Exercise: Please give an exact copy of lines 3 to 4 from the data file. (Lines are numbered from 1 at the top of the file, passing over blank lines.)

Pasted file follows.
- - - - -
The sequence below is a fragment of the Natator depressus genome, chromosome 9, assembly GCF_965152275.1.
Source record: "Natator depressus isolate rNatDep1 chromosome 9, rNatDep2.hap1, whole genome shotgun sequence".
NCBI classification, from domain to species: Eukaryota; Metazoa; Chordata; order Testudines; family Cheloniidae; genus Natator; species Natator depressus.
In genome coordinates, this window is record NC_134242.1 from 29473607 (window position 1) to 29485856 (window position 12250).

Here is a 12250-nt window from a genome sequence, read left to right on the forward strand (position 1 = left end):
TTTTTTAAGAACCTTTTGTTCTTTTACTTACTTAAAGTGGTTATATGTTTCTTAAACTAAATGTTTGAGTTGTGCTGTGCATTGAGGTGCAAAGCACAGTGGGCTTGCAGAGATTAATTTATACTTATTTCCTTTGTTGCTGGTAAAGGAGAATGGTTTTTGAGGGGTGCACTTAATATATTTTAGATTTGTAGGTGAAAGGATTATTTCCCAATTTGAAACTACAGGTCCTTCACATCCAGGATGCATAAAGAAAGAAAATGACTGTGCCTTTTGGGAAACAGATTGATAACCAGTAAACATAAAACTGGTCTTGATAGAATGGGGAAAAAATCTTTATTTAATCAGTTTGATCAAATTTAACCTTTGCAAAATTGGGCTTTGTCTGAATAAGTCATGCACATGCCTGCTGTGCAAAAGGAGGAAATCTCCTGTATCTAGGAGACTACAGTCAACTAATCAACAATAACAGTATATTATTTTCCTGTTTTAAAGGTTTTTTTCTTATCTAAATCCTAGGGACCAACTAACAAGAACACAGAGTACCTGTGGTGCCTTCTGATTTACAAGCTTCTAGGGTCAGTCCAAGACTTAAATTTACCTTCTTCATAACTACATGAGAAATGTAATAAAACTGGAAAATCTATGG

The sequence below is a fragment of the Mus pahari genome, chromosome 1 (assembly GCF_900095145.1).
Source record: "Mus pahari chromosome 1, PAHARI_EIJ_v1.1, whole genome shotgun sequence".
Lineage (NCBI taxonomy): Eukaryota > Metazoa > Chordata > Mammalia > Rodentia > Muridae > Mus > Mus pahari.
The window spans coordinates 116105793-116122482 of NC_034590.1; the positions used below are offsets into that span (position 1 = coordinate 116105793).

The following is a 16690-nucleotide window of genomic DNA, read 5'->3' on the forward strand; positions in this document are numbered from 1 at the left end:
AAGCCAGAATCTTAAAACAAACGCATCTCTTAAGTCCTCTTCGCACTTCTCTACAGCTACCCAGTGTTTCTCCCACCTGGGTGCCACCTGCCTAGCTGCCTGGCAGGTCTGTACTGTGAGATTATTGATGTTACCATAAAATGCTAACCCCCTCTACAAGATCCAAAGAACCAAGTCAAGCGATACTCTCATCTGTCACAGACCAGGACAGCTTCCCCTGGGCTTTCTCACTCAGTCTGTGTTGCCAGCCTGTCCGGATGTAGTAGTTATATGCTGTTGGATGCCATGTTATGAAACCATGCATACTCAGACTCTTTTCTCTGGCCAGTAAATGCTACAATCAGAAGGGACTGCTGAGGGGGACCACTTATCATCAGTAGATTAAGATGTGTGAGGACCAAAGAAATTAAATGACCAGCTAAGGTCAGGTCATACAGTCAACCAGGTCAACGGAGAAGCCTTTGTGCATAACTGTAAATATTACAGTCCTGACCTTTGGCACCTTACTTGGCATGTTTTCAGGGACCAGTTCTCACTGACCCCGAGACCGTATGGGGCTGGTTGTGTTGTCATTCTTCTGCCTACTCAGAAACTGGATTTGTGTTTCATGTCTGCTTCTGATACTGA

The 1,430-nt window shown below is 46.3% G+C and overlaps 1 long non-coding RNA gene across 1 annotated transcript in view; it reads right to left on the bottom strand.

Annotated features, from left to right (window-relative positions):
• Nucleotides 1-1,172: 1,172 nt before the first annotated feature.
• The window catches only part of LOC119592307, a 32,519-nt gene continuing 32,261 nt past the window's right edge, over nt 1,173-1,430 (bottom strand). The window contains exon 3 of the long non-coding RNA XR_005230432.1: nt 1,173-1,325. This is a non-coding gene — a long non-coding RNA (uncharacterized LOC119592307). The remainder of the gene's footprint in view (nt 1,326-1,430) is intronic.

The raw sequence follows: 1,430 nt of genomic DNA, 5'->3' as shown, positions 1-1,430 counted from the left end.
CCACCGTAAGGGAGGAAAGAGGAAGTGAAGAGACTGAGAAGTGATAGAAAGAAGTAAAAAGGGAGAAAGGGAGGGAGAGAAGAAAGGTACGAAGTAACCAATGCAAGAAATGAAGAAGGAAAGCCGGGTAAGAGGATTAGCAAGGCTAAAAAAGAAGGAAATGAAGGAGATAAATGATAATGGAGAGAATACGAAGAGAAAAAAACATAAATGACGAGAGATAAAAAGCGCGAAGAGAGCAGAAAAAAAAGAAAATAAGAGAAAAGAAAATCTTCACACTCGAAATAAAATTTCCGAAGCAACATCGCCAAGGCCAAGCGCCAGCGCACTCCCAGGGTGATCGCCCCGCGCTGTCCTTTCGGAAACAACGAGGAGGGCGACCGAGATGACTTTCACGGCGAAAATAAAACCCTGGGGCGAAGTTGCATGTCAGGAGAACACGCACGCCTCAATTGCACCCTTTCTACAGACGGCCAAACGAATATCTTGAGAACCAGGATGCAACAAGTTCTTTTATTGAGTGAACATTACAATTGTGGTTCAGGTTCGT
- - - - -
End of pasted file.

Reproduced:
NCBI classification, from domain to species: Eukaryota; Metazoa; Chordata; order Testudines; family Cheloniidae; genus Natator; species Natator depressus.
In genome coordinates, this window is record NC_134242.1 from 29473607 (window position 1) to 29485856 (window position 12250).